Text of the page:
Jen Krausz–Bethlehem, PA

Warm-up Question

How do you make important decisions? What factors do you consider?


According to articles by Foundation for Economic Education, a libertarian think tank, and Fox News, The World Health Organization (WHO) has revised its position to say that countries around the world should not rely on lockdowns to stop outbreaks of the coronavirus. The advice comes as the number of new COVID-19 cases is rising in the United States and across Europe, with some leaders considering new lockdowns to bring the numbers down.

“We in the World Health Organization do not advocate lockdowns as the primary means of control of this virus,” WHO envoy Dr. David Nabarro said.

The organization said that lockdowns are causing global poverty to skyrocket. They also are believed to cause other problems like increases in mental health issues, addictions, and suicides.  “The only time we believe a lockdown is justified is to buy you time to reorganize, regroup, rebalance your resources, protect your health workers who are exhausted, but by and large, we’d rather not do it,” Navarro said. 

The impact of previous lockdowns on tourism, nations’ economies, and other aspects of life continue to have huge global consequences, and some argue that renewed lockdowns would only interrupt the recoveries that many countries are seeing now.  It seems that we may well have a doubling of world poverty by next year,” Navarro said. “We may well have at least a doubling of child malnutrition.”

Back in March when lockdowns began, health experts thought the death toll from COVID-19 could be as high as 5%. Six months later, the rate is thought to be less than .5%, or 10 to 20 times lower than originally estimated.  Many, however, have argued that it was precisely lockdowns and mandatory masking which have prevented a much worse epidemic.

Back in March, healthcare providers were very worried that hospitals would be overrun and that there would not be enough equipment like ventilators to treat people who needed it. Fewer hospitals than expected in the U.S. were overrun in the way that was feared.  Younger people who are now getting the virus are less likely to need hospital care.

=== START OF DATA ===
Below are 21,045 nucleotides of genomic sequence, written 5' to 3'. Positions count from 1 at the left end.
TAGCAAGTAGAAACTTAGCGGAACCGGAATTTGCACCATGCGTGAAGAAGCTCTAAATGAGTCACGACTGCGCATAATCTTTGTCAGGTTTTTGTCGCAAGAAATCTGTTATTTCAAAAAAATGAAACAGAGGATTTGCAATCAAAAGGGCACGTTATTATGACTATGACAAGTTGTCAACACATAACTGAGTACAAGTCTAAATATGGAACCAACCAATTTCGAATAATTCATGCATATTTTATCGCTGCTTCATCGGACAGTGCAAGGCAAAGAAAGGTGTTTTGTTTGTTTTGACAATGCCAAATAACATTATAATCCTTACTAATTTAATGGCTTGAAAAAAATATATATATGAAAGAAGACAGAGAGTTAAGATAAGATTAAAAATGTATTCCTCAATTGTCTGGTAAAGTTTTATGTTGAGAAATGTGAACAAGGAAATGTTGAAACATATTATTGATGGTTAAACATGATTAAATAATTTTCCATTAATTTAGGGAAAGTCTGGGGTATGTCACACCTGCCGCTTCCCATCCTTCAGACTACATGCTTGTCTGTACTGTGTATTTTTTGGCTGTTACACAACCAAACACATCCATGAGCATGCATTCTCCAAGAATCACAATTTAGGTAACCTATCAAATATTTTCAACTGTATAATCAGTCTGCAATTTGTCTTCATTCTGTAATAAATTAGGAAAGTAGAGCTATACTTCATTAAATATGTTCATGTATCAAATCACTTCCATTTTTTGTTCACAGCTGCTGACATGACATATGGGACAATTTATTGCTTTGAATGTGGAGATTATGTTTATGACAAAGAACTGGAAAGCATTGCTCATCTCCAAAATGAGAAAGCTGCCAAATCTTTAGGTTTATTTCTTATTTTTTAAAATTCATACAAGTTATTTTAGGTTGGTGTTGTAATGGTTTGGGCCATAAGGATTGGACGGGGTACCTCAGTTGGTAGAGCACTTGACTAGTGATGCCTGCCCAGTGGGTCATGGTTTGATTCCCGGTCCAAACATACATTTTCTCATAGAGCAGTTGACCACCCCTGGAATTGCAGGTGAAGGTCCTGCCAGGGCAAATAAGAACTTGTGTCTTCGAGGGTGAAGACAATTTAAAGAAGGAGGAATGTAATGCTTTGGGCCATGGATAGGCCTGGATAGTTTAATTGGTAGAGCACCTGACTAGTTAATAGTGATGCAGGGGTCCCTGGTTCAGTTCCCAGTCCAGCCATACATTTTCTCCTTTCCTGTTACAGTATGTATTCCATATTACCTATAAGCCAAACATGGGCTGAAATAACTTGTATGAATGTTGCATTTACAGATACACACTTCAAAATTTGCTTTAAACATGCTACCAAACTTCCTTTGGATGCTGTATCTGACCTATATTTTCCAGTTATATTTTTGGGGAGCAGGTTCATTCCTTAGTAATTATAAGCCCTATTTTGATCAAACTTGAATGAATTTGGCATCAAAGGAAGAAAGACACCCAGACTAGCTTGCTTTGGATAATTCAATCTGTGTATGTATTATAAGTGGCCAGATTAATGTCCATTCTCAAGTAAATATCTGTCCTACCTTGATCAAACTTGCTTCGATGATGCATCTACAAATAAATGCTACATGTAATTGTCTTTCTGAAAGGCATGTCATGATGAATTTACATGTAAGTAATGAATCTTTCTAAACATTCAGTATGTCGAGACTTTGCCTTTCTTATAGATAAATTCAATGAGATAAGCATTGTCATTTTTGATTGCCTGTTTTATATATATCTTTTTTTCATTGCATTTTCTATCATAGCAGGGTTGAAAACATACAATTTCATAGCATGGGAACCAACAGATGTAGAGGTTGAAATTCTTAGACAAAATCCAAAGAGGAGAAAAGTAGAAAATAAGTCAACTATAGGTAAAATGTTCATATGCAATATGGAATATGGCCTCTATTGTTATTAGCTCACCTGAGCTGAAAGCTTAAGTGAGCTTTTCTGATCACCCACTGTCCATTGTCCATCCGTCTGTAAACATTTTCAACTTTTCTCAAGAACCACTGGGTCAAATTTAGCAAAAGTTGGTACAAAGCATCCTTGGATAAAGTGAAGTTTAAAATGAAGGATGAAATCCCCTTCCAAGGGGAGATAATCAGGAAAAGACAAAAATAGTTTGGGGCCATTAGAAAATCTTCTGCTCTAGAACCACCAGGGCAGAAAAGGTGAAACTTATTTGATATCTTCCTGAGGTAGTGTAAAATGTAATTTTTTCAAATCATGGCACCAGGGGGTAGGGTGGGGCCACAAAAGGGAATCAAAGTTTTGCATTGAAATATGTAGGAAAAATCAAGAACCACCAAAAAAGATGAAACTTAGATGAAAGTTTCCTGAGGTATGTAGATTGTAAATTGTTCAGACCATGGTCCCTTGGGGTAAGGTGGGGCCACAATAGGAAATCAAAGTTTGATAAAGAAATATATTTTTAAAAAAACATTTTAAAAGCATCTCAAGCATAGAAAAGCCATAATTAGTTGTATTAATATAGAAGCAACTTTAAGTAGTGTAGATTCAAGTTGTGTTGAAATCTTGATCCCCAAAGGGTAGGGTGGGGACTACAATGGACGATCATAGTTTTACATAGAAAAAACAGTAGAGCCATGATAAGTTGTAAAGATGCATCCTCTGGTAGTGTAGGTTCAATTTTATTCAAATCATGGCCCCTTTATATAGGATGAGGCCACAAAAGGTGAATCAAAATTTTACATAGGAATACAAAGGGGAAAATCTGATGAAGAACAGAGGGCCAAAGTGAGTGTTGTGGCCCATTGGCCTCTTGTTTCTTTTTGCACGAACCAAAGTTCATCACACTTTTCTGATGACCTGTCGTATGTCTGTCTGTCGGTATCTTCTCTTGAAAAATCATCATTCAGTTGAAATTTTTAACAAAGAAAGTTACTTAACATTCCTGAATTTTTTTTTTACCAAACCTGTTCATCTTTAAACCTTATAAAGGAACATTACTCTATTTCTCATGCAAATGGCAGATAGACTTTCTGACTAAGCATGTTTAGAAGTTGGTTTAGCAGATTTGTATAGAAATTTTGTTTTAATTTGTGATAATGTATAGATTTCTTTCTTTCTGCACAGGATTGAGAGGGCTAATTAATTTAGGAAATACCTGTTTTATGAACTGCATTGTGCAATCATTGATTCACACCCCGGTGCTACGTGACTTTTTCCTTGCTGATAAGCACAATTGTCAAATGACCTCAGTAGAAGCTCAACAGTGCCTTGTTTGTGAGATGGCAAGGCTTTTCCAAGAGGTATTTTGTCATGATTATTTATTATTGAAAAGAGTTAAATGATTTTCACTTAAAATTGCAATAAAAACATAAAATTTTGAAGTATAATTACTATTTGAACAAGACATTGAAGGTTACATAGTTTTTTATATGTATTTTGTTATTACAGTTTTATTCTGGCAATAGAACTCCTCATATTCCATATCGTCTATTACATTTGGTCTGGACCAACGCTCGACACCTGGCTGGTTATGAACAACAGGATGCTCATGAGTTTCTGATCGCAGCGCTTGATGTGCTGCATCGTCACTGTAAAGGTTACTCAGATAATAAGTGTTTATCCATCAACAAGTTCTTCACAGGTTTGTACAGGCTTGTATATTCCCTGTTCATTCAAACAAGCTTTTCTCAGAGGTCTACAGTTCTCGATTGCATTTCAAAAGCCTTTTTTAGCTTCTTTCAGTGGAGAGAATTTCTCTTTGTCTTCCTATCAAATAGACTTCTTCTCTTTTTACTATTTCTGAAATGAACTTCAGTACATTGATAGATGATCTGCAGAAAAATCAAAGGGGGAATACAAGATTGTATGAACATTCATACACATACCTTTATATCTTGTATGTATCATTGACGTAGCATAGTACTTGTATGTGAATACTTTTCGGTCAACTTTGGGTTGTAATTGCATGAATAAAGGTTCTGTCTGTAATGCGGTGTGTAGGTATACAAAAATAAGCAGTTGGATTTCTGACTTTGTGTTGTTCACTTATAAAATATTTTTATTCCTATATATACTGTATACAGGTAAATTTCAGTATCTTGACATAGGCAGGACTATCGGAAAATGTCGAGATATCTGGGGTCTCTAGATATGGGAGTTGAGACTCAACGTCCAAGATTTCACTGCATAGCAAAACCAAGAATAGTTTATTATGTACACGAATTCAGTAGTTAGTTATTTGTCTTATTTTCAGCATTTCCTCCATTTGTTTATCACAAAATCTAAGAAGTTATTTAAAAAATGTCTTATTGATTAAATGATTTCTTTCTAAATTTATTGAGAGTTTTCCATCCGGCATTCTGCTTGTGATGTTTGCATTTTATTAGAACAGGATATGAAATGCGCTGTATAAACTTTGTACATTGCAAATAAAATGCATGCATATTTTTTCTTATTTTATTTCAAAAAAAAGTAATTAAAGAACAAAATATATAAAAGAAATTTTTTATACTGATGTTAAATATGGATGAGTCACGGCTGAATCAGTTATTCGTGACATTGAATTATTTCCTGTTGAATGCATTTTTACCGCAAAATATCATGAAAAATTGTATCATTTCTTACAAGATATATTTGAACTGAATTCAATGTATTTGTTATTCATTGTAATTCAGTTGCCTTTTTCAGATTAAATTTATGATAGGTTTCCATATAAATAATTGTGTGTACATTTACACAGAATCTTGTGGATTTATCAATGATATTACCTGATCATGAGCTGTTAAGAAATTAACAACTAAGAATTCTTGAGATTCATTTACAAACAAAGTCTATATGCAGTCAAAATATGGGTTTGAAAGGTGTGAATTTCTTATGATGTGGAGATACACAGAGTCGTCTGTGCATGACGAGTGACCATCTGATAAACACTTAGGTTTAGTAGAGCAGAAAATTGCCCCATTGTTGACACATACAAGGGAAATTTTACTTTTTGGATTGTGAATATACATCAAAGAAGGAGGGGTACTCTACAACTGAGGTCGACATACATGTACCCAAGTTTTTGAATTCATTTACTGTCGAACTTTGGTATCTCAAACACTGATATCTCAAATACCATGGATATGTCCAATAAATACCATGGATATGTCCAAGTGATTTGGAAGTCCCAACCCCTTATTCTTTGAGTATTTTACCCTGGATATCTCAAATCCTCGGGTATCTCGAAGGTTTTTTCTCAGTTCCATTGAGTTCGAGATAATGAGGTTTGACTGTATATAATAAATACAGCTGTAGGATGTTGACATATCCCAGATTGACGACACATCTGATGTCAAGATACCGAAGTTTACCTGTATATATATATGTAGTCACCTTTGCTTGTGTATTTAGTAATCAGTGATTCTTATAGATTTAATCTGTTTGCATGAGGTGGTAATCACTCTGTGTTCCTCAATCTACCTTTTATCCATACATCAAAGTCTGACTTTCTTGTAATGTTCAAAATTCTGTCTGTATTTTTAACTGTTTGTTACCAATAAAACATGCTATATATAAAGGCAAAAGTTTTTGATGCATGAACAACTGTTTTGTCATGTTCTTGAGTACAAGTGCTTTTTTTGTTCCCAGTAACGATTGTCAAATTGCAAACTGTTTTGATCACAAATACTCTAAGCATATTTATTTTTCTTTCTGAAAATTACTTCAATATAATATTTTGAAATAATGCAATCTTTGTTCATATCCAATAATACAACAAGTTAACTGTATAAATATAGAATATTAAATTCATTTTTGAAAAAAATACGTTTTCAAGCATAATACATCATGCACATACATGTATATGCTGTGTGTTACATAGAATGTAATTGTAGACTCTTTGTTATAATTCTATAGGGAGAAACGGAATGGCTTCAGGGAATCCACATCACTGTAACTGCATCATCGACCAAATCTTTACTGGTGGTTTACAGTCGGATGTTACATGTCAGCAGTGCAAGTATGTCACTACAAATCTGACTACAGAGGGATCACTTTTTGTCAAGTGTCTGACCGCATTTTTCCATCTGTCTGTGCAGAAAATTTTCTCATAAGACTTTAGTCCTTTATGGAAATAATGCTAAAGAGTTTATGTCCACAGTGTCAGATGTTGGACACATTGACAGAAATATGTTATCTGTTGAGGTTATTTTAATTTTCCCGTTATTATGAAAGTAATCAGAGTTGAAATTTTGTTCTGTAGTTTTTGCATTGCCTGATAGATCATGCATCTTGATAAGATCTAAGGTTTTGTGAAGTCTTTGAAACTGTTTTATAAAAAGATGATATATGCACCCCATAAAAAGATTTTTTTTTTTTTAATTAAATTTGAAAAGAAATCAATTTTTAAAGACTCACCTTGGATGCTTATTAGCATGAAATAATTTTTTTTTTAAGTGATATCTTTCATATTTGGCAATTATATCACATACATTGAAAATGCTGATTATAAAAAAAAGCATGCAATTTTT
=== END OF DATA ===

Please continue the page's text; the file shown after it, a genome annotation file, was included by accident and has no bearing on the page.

Because of changes like these, some suggest that lockdowns are less likely to be needed to keep COVID-19 under control. It’s not that WHO or world leaders were necessarily wrong to lock down in March and April.    Some scientists believe the death estimate from COVID is still too low due to under-reporting. The WHO suggests that countries should bolster resources devoted to testing and contact tracing, as a means to avoid future lockdowns.  

“The last thing any country needs is to open schools and businesses, only to be forced to close them again because of a resurgence,” said WHO Director-General Tedros Adhanom Ghebreyesus .

Discussion Questions

  • How were you personally impacted by the COVID-19 lockdown earlier this year
  • How would you react to new lockdowns because of a rise in COVID-19 cases and deaths?
  • Is the doubling of world poverty a sufficient reason not to lock down again, even if more people get COVID-19 in the U.S. and around the world?
  • What factors do you think should go into a future lockdown decision?
  • As the articles cited note, the poor suffer devastating economic impact during a lockdown.  When lockdowns are eased they are also the ones most likely to be be forced to work under unsafe conditions, become ill, and receive substandard treatment.  What does concern for the poor look like in this epidemic?